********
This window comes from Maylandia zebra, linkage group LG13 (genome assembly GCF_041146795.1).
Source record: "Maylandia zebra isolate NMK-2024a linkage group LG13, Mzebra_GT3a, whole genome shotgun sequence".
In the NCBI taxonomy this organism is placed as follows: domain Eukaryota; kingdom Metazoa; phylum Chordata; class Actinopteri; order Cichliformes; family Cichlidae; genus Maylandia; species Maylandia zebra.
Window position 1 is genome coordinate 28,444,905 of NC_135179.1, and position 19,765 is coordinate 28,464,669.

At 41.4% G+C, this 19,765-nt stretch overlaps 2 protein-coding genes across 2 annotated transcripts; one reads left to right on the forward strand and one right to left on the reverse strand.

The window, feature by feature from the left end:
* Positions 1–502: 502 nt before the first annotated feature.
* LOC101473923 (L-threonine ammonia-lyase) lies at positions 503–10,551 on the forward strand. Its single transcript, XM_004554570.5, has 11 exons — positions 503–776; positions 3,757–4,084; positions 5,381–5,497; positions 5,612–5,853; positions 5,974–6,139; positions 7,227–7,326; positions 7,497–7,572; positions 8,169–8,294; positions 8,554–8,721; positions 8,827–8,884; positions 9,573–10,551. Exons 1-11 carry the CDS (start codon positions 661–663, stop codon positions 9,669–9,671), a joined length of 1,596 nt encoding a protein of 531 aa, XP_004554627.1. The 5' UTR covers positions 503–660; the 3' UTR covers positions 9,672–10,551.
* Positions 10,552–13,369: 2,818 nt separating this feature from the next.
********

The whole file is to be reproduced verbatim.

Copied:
This window comes from Maylandia zebra, linkage group LG13 (genome assembly GCF_041146795.1).
Source record: "Maylandia zebra isolate NMK-2024a linkage group LG13, Mzebra_GT3a, whole genome shotgun sequence".
In the NCBI taxonomy this organism is placed as follows: domain Eukaryota; kingdom Metazoa; phylum Chordata; class Actinopteri; order Cichliformes; family Cichlidae; genus Maylandia; species Maylandia zebra.
Window position 1 is genome coordinate 28,444,905 of NC_135179.1, and position 19,765 is coordinate 28,464,669.

At 41.4% G+C, this 19,765-nt stretch overlaps 2 protein-coding genes across 2 annotated transcripts; one reads left to right on the forward strand and one right to left on the reverse strand.

The window, feature by feature from the left end:
* Positions 1–502: 502 nt before the first annotated feature.
* LOC101473923 (L-threonine ammonia-lyase) lies at positions 503–10,551 on the forward strand. Its single transcript, XM_004554570.5, has 11 exons — positions 503–776; positions 3,757–4,084; positions 5,381–5,497; positions 5,612–5,853; positions 5,974–6,139; positions 7,227–7,326; positions 7,497–7,572; positions 8,169–8,294; positions 8,554–8,721; positions 8,827–8,884; positions 9,573–10,551. Exons 1-11 carry the CDS (start codon positions 661–663, stop codon positions 9,669–9,671), a joined length of 1,596 nt encoding a protein of 531 aa, XP_004554627.1. The 5' UTR covers positions 503–660; the 3' UTR covers positions 9,672–10,551.
* Positions 10,552–13,369: 2,818 nt separating this feature from the next.